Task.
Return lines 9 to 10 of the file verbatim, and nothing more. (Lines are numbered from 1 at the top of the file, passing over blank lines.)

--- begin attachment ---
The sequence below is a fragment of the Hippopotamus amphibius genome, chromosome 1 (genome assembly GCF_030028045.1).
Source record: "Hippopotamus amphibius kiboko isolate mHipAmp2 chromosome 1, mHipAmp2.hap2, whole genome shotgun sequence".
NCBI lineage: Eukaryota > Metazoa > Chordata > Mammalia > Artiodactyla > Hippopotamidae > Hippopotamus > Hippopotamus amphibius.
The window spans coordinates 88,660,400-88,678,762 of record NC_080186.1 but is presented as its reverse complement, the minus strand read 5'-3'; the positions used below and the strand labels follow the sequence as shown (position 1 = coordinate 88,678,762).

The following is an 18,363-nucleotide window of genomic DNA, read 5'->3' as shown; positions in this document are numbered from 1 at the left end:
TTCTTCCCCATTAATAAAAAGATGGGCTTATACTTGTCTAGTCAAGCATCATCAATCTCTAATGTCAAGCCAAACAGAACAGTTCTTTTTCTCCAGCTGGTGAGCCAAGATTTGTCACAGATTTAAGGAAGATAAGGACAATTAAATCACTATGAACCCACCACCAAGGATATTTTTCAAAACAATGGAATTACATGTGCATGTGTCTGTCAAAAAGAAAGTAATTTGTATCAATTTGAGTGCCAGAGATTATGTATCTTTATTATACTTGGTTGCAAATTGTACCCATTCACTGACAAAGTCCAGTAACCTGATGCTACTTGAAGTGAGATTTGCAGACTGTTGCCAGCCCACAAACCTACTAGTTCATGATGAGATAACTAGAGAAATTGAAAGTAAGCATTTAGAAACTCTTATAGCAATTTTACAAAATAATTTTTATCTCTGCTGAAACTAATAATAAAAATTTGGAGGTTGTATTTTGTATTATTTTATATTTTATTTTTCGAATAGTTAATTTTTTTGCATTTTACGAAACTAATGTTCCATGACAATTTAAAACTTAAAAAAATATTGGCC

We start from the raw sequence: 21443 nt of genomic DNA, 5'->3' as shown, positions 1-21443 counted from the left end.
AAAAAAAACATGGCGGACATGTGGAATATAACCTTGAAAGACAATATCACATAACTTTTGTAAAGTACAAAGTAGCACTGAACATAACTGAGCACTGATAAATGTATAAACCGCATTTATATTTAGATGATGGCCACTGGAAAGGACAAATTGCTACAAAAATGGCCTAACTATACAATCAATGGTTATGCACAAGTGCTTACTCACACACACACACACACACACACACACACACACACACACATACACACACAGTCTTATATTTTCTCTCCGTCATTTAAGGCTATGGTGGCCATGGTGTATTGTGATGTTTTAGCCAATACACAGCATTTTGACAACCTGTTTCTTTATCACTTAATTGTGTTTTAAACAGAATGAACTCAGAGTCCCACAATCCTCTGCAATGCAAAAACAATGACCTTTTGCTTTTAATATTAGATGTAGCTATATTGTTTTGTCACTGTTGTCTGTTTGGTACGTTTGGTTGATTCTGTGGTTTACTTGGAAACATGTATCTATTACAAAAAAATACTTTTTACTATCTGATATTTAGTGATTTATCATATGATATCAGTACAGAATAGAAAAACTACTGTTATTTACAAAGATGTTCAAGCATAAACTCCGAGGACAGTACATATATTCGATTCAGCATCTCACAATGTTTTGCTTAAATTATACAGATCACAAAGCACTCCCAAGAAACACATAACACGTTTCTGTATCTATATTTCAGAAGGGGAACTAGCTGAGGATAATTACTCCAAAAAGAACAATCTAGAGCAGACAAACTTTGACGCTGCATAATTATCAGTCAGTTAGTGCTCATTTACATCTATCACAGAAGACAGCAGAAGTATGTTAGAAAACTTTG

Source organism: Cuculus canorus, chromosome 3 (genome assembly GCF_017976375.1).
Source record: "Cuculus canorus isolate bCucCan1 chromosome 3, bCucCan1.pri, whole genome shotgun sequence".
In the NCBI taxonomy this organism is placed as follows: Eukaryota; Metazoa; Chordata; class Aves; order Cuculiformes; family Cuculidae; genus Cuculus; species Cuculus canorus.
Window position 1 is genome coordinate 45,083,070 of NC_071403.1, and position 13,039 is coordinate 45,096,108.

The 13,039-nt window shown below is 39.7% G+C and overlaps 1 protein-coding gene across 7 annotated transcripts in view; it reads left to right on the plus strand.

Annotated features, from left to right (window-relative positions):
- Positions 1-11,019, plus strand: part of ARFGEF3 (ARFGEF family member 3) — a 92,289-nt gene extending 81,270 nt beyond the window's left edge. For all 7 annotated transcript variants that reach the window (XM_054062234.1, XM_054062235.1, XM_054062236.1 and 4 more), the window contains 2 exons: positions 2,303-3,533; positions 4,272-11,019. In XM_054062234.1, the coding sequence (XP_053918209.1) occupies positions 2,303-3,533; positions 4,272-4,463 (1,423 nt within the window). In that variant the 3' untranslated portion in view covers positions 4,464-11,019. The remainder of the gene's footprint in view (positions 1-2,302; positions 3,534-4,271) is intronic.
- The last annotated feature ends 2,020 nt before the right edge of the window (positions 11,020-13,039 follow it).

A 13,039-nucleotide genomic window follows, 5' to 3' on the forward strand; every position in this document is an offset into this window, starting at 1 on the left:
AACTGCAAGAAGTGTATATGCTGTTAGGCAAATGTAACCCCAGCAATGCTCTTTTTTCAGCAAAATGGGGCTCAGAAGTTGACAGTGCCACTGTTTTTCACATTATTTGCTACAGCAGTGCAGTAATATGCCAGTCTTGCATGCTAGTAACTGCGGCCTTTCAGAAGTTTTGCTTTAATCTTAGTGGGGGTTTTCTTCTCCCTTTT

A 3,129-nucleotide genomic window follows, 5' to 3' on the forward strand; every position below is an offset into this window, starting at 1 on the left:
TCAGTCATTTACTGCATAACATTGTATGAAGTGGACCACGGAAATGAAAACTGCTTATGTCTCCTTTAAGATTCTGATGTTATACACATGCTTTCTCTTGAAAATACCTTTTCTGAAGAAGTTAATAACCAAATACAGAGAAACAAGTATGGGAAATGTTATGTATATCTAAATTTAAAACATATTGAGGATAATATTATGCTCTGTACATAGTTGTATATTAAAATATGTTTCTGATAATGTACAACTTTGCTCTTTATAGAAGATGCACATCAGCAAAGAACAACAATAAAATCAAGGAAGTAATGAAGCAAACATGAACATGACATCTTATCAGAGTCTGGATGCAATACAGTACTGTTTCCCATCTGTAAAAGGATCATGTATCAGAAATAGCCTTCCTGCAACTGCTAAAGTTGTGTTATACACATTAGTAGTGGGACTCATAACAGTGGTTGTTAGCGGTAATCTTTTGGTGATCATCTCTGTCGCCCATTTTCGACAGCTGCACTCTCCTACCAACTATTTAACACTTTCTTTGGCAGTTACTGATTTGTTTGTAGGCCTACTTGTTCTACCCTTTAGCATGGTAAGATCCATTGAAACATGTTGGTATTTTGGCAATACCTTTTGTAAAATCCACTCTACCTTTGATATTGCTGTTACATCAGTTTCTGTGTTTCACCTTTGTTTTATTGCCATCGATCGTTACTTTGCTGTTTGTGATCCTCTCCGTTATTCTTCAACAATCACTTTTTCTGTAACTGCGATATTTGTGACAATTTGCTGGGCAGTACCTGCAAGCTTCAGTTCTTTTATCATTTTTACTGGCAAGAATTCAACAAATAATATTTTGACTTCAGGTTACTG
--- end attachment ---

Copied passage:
Source organism: Cuculus canorus, chromosome 3 (genome assembly GCF_017976375.1).
Source record: "Cuculus canorus isolate bCucCan1 chromosome 3, bCucCan1.pri, whole genome shotgun sequence".